So why read the book?  Masterman may have turned out a dull tale, but in actual life he must have had a bit more on the ball than is demonstrated by his plotting and characterization in this book.  Studying in Germany when WWI broke out, he was imprisoned for the duration of the war.  He returned to academia between the wars and became an international sportsman, playing cricket, tennis and field hockey.  During WWII, he was called into service as the chairman of the Twenty Committee, which ran all the double agents in Britain.  In 1972, he published an account of the Double Cross System in the United States, to avoid violating Britain’s Official Secrets Act.  An interesting life, if not a very interesting book. 

Saturday, February 11, 2012


I love Saturdays.  More specifically, I love 9:30 a.m. on Saturday mornings because at that time I've finished my sixth workout of the week and I'm on my way home with a protein shake in the cup holder and the knowledge that I do not have to set the alarm on Sunday morning.  Jerry, I know how you feel.  Every Saturday morning.

Thursday, February 9, 2012

Ideas (And Where To Get Them)

Several months ago, I sat down and drafted one-paragraph summaries of the next four India Black novels.  I'd like India, French and Vincent to spread their wings and visit some foreign countries because there's nothing like an adventure in some exotic port of call to take your mind off the economy, Iran, and the never-ending presidential primary season (or whatever happens to be in the news).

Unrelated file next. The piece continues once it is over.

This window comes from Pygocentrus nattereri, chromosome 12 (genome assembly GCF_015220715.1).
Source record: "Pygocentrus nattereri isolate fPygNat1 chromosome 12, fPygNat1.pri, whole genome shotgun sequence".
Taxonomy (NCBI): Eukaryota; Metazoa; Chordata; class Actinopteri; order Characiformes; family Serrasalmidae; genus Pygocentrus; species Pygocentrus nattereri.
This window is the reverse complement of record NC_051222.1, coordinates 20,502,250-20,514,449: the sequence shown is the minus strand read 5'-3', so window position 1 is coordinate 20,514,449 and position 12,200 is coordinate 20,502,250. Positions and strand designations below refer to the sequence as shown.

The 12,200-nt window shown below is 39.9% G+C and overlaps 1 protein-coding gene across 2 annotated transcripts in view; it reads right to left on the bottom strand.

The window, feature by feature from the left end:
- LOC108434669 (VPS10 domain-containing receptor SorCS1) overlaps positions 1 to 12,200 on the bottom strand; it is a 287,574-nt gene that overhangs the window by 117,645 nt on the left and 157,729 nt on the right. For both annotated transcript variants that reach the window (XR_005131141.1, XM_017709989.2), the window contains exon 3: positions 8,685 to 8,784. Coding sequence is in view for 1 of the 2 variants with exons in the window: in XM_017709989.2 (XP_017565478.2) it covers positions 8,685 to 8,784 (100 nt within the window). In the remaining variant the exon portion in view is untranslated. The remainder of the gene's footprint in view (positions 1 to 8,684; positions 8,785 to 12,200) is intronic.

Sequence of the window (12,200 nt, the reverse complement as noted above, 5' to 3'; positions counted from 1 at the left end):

Since I write historical thrillers, or spy capers or whatever you want to call them, I like to root my plots in some  actual event or series of events taking place in the Victorian era. I think this adds an air of plausibility to the action.  At least it does for me, and trying to achieve a degree of "reality" forces me to pay careful attention to the historical detail.  If there's not an event into which I can project India, I'll create one.  But I'll try to make my creation seem as natural and realistic as if it had actually occurred.

I'm at the very early stages of this process with India #4.  I've chosen an event that's full of espionage potential, and I'm reading background material right now to fully acquaint myself with the subject matter.  Then comes the hard part:  taking all that material and imagining how India, French and Vincent would be involved.  I'll talk about that process a little later.

Monday, February 6, 2012

What Football Game?

Was there a football game somewhere this weekend?  I wouldn't know, as I was watching Scotland vs. England in the first match of this year's Six Nation's Tournament, which is an annual competition featuring the national rugby teams of France, Wales, England, Ireland, Scotland and Italy.  I'm always anxious when Scotland and England play as these are my two favorite teams and I dislike having to watch either one lose.  This year I favored England slightly, as they have a new coach, many young players who need development, and the team is a work in progress.  Scotland, on the other hand, is always a work in progress.  Despite some good talent, the team struggles to compete.  The final result:  England came away the winner and carried off the Calcutta Cup, as the traditional trophy is called.

England Captain Chris Robshaw raises the Calcutta Cup.  And yes, that is Princess Anne in the background.  She's a patron of Scottish rugby.

Sunday, February 5, 2012

Friday, February 3, 2012


I hadn't seen this picture until recently, but this barefoot youngster is much like I imagine Vincent.  The photograph was taken by London photographer John Thomson sometime in the 1870's.  The lad was known as Little Mic-Mac Gosling and although he was 17 years old, he stood only 3'10".  That sounds shocking, but look at the grown men in the background.  I'd guess their height at 5'6" to 5'8" or so.

There are more of Thomson's pictures at Spitalfields Life, a terrific blog about a fascinating section of London.